July 19, 2011

If You're Black and Dress Funny, Don't Fly US Airways

I tend to think the Color of Change model of activism is a study in majoring in the minors most of the time. Fellow blogger Cultural Strategist has a lower opinion of their activities than that. From time to time however, they shine a light on BS that needs some type of response.  They've found another this week where I agree a response is warranted.

DeShon Marman was taken off of US Airways flight 488, arrested, shackled, and jailed after airline staff confronted him about his sagging pants.  He describes the event in his own words:

For the record,  I buy his side of the story in total.  I detest the phenomenon of sagging pants en vogue among some young black men and I'm not particularly offended that the young man was asked to adjust his clothing, which he did, although apparently not to the satisfaction of the ticketing agent or flight crew.  However, poor taste in attire should not be cause for arrest and forced removal of a paying customer from an aircraft.

If this is to be the response of US Airways to clothing in poor taste, then they need to set a standard which is clear and transparent so that their customers can be forewarned. US Airways acknowledges that six days before they removed DeShon Marman from the plane because of his attire, they let this guy fly without any hassle at all, even in the face of complaints from passengers during and after the flight. According to their spokesperson, Valerie Wunder,
"We don't have a dress code policy".  Actually, US Airways, you do, and its apparently whatever your ticketing and flight crew happen to think it is that day.  Its tremendously disappointing.  This is the airline of nerves of steel hero pilot Chelsley Sullenberger for crying out loud.

We're not the only ones detecting the pungent aroma of BS. The San Mateo County District Attorney’s Office reviewed the June 15 arrest and found the matter unworthy of filing any charges, publicly stating “My belief is if we took this into a courtroom with 12 members of our community on our jury, they would tell me, ‘Come on guys, you have more important things to spend your time on, and I share that view.” - San Mateo County District Attorney Steve Wagstaffe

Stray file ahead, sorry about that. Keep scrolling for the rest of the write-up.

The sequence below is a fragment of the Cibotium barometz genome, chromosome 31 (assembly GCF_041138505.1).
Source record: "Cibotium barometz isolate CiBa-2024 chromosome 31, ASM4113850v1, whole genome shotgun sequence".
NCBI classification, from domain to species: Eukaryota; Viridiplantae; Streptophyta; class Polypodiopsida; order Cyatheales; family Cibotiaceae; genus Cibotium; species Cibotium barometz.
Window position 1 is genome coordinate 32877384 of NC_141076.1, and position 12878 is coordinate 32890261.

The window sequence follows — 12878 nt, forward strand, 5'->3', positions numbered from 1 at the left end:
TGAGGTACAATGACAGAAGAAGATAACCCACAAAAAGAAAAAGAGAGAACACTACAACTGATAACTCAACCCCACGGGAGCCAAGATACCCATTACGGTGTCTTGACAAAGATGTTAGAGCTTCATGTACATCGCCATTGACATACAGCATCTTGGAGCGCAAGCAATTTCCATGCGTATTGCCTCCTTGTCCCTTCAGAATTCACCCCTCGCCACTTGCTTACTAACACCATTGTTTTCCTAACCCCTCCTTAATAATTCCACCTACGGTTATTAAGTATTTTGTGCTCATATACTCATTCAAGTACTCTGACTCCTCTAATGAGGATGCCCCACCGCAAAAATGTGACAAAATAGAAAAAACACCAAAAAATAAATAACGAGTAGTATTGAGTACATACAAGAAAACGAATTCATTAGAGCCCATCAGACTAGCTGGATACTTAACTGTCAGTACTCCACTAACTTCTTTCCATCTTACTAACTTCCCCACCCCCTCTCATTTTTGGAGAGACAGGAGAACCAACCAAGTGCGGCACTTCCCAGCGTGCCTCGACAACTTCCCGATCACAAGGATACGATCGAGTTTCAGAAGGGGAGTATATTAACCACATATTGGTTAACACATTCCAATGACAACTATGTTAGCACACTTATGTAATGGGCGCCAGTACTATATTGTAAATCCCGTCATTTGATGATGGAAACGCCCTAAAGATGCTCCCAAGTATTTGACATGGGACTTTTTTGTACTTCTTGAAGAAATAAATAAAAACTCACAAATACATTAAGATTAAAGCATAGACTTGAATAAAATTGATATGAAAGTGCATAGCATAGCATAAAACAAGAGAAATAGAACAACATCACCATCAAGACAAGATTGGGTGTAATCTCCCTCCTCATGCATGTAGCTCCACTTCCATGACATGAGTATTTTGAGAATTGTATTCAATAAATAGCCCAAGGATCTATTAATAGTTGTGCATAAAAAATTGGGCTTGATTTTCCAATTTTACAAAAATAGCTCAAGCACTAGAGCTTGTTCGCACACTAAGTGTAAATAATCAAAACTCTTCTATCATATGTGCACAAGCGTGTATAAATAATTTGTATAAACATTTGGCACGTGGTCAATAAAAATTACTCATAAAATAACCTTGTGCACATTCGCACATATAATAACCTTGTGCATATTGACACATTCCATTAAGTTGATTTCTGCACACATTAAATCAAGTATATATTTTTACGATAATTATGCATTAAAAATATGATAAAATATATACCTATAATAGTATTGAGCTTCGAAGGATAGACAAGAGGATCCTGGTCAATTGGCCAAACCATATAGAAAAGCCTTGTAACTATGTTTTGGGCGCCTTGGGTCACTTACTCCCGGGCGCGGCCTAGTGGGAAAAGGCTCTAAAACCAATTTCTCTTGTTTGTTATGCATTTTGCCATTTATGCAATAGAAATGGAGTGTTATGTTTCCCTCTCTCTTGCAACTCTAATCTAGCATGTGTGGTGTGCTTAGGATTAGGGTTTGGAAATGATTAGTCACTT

As an African American professional male who does not wear sagging pants, but does fly for business and pleasure, US Airways' treatment of this young man, if not addressed more satisfactorily, would cause me to avoid flying their airline and to encourage others, white, black or indifferent, to avoid their airline as well.  This entire incident smacks of unwarranted arbitrariness and the exercise of unfettered poor judgement.  Who knows how you might be treated at the hands of employees of a company that behaves this erratically.

The young man's clothing, while in poor taste, posed no threat to passengers or crew other than the distaste of being exposed to its view.  US Airways has no dress code and is flexible enough to let drag queen's fly in an outrageous get up on a flight containing all sorts of people including children, even when customers complain. Yet US Airway's personnel responded to DeShon as though he posed a material threat to the security of the flight. The young man adjusted his clothing upon reaching his seat, entirely understandable considering the crush of boarding a plane, but that was not sufficient. If the white drag queen can fly, I'm sorry, its a little hard not feel like its racial when the young brother who's pajamas are hanging a little low gets a swat team called on him.  US Airways wants to make much of the mild resistance DeShon apparently rendered when he was being arrested, but frankly, I'm not going to hold it against the young brother that he was justifiably pissed off as a paying customer to be treated in such a disgraceful way.

The pilot is law on the plane, but they should exercise sound judgement. This action was not that.  US Airway's and the pilot whose actions they defend will have to decide if this petty exercise of a pilot's prerogative was actually warranted or worth the justifiable offense they've given.  US Airways should acknowledge the error in this situation and make amends before their corporate reputation is done any further damage.

1. "Exclusive: Student talks about saggy pants arrest," KGO-TV, 06-18-11
2. "Prosecutors won’t file charges against man arrested with saggy pants at San Francisco airport," Washington Post, 07-13-11
6. "Man flies US Airways in women's underwear," SF Gate, 06-21-11

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